During World War II, Corrie ten Boom and her family were Righteous Gentiles who quietly fought the Nazis by hiding Jews in their homes. During one raid, Corrie’s niece, Cocky, was interrogated by Nazi soldiers on the whereabouts of her brothers, who were of an age to be conscripted into the Führer’s forces.
That question threw Cocky on the horns of a moral dilemna. She had been taught to always be 100% truthful. But on the other hand, if she told the truth, her brothers would be forced to serve the Nazis and probably be killed. Goodness was clashing against goodness, ethic against ethic. Would she tell the truth and betray her brothers or would she “sin” by lying to the Nazis?
Unfortunately, Cocky chose the wrong goodness. She took good to an extreme and helped the Nazis. “They’re under the table,” she said quietly. As the Nazi soldier stooped to look under the table, she burst into a high hysterical laugh. Believing himself to be the butt of a joke, the soldier withdrew, disgusted. Shaking in fear, the brothers who were hidden in the cellar under the trapdoor under the rug under the table eventually crawled out of hiding. It was only by the Grace of God they had survived, despite their sister’s betrayal by insisting on telling the 100% truth.
Goodness had been taken to the extreme and turned into evil.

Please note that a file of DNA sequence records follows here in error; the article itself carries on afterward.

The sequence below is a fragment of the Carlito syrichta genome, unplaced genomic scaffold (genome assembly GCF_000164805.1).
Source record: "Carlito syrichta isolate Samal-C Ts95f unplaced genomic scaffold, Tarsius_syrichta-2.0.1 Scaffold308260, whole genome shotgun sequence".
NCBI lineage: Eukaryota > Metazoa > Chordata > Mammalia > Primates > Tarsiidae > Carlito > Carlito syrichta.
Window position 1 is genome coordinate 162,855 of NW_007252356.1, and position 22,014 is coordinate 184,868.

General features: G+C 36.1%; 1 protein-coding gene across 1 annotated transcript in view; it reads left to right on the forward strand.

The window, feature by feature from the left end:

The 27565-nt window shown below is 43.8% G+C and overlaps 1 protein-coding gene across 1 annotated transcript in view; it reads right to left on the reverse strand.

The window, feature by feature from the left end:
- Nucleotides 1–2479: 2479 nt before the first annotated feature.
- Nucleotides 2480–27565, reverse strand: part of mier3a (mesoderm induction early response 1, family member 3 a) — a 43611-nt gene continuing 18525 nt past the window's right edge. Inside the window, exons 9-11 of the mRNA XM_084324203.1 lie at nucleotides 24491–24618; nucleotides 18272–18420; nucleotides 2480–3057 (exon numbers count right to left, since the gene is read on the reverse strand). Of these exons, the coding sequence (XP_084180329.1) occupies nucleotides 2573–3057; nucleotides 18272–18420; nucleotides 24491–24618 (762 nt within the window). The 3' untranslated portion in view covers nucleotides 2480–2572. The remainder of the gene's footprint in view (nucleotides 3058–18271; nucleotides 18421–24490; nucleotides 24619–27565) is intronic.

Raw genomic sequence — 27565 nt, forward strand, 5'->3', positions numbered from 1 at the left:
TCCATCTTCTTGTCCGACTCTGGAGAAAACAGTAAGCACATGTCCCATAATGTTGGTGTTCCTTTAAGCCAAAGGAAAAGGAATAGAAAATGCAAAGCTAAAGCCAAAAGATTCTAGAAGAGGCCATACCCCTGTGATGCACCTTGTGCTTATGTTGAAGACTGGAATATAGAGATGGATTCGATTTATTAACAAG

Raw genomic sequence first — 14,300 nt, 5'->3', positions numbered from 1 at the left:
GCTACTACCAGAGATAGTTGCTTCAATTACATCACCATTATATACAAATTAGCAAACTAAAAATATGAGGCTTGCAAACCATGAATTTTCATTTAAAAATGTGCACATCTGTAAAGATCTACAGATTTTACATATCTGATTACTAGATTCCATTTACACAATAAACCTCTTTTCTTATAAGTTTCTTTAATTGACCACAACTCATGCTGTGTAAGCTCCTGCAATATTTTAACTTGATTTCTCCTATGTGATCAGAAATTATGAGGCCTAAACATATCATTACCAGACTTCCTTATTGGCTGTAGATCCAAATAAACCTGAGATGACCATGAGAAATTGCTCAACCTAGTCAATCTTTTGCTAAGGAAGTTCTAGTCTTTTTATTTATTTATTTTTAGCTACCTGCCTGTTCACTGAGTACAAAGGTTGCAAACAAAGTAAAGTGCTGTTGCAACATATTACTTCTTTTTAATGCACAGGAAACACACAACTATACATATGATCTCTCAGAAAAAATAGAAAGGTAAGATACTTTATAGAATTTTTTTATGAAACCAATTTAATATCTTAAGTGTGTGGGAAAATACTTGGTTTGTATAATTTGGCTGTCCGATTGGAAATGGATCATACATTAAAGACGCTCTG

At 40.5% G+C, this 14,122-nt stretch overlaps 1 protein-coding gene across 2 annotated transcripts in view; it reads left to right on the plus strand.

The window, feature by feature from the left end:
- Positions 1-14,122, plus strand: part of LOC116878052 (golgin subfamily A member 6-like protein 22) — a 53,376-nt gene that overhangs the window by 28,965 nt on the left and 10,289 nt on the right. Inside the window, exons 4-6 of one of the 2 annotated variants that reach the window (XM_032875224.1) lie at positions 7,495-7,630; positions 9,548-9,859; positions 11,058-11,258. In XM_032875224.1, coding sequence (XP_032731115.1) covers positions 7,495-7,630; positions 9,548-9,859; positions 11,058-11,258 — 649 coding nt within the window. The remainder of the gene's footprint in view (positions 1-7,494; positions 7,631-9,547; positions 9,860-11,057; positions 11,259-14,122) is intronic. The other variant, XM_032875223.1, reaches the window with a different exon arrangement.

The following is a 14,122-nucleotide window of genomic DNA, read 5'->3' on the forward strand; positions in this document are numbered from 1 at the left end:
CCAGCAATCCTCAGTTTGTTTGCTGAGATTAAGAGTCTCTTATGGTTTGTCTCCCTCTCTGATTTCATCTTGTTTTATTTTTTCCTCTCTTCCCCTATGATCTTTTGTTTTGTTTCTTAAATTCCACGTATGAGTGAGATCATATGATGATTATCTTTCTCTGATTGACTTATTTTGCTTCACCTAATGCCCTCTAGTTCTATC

How Good Becomes Bad
For a long time, I’ve puzzled over how certain religions, cults and people fasten onto one particular good ethic and then proceed to blow it all out of proportion. They fixate on one commandment, one dogma, one ethic, one verse and pursue it so dogmatically, the original good metamorphosizes into an actual evil.
For example, in Narcissistic Abuse of Women in Cults, I called out a sect for denying their women mental health care, birth control, hair cuts and forcing them to wear scratchy one-pattern-fits-no-one dresses and hot head-coverings at all times. Sure, you can track their motivations back to specific Bible verses, but c’mon! Where is the common sense? How is this sect not a “fertility cult”!?!
I once read about a father who forced his engaged daughter to re-enact weddings exactly as they were conducted in the 1st Century A.D. The poor girl prepared for her wedding nightly, donning her wedding dress, waiting for hours night after night for her groom to appear, just as they did during Jesus’ day. Again, c’mon! Just because the Jewish culture did this or that when Christ walked the Earth, doesn’t mean we must do the same now. This self-righteous father managed to turned his daughter’s wedding from a glorious one-day experience into a night-after-night Hell.
Other sectors of society have become so extreme in their views on virginity, that even having a crush on someone, holding their hand, exchanging a kiss is considered by them to be defilement. “Losing the virginity of your heart,” they call it. My friend, Rebecca Lemke, has written powerfully on this topic on her website and in her new book The Scarlet Virgins. Some girls raised in these extreme cultures report feeling sullied by having sex for the first time with their husband on their wedding night. Again, purity is taken to such extremes, that evil rears its ugly head and steals their joy.